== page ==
World War I Letters of Forrest W. Bassett: February 12-18, 1918
In honor of the centennial of World War I, we’re going to follow the experiences of one American soldier: nineteen-year-old Forrest W. Bassett, whose letters are held in Spencer’s Kansas Collection. Each Monday we’ll post a new entry, which will feature selected letters from Forrest to thirteen-year-old Ava Marie Shaw from that following week, one hundred years after he wrote them.
Forrest W. Bassett was born in Beloit, Wisconsin, on December 21, 1897 to Daniel F. and Ida V. Bassett. On July 20, 1917 he was sworn into military service at Jefferson Barracks near St. Louis, Missouri. Soon after, he was transferred to Fort Leavenworth, Kansas, for training as a radio operator in Company A of the U. S. Signal Corps’ 6th Field Battalion.
Ava Marie Shaw was born in Chicago, Illinois, on October 12, 1903 to Robert and Esther Shaw. Both of Marie’s parents – and her three older siblings – were born in Wisconsin. By 1910 the family was living in Woodstock, Illinois, northwest of Chicago. By 1917 they were in Beloit.
Frequently mentioned in the letters are Forrest’s older half-sister Blanche Treadway (born 1883), who had married Arthur Poquette in 1904, and Marie’s older sister Ethel (born 1896).
Highlights from this week’s letters include Forrest’s ride through a trench tunnel like an amusement park ride.
Tuesday, Feb. 12, 1918.
I am on a “light occupation” today, acting as Room Orderly at the Cantonment Y.M.C.A. The Company is on guard except a half a dozen, who are hauling coal, and others on special duty.
Yesterday, I passed the wigwag test with a perfect copy. I know I will have no trouble with the Radio or Acetylene lantern tests[.] Sunday afternoon, Sgt. Brown, Fritchie and Cp’l. Sundberg & I went out for some wigwag and semaphore practice. We got over a mile apart and used Sig. Cps. binoculars. After an hour of this, we looked over the Engineer’s new trenches. (These are shown in the 5×7 pictures of the radio men in the field, that I sent Mother. One tunnel is boarded on sides, roof & floor and has a track on which they run a little car to carry out the dirt. The tunnel is about 150 feet long and goes down hill. Sunberg & I got the car at the top and rode down the full length of the tunnel. We had a flashlight so we could tell when we were nearing the sandbags at the end of the tracks. When we were coming back, Fritchie surprised me with the remark, “This reminds me of riding the “figure 8” at Harlem Park.” I never had any idea he had ever been near Rockford. Do you remember riding the “dizzy dips” last summer. Gee, I wish we could have those good times again this year.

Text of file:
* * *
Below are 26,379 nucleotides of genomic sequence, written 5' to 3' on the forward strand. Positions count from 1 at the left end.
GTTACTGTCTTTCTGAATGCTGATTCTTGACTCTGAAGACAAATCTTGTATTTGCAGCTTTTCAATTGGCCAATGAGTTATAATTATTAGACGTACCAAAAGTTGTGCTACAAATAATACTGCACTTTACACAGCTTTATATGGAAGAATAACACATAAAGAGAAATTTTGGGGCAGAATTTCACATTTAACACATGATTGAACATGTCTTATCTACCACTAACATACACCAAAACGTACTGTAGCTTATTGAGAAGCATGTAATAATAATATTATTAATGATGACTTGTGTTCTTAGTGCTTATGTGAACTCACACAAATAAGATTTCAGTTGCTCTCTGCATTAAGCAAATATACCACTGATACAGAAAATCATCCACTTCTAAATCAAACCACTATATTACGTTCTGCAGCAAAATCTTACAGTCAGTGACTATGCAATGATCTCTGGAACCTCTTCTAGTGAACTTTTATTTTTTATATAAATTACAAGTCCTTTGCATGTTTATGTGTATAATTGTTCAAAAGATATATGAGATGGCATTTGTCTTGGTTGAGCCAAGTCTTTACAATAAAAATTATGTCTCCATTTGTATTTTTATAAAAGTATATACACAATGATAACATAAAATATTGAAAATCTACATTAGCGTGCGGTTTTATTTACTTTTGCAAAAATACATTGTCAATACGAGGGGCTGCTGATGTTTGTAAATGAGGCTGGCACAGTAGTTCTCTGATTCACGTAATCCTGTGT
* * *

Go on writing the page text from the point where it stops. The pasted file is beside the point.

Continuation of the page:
We have been having some great weather lately, and today is one perfect Spring day.
Most of us would give three months pay if we could have our horses back again.
We are spending nearly all of our time now with our technical work, radio and visual signaling. It sure is interesting. After the Battalion field maneuvers, of which I told you, Captain Murphy complimented the performance of Co. “A-6.” And, this morning Lt. Butler told us we were the best trained Radio Company in the Army. Class to us, huh. We are going to lose him as he has been promoted. Believe me, we are all sorry to see him go too.
I haven’t heard from Stock yet but I suppose he is very busy getting down to business at Urbana.
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Feb. 14, 1918.
Your cards received, and I am returning Charlie’s letter which came today. Isn’t he a good scout though? But then look whose “Little Girl” you are.
I have been helping the Company Clerk and Supply Sergeant check up ordnance and clothing equipment yesterday and today: You have no idea of the enormous amount of “junk” it takes to outfit a Signal Company.
Everything is being straightened out ready for a “French Leave,” which may occur sometime this year. (?) It all depends on transportation.
Our Battalion Commander, Major Moore, has been promoted; another mighty good officer lost to us.
Public Services Student Assistant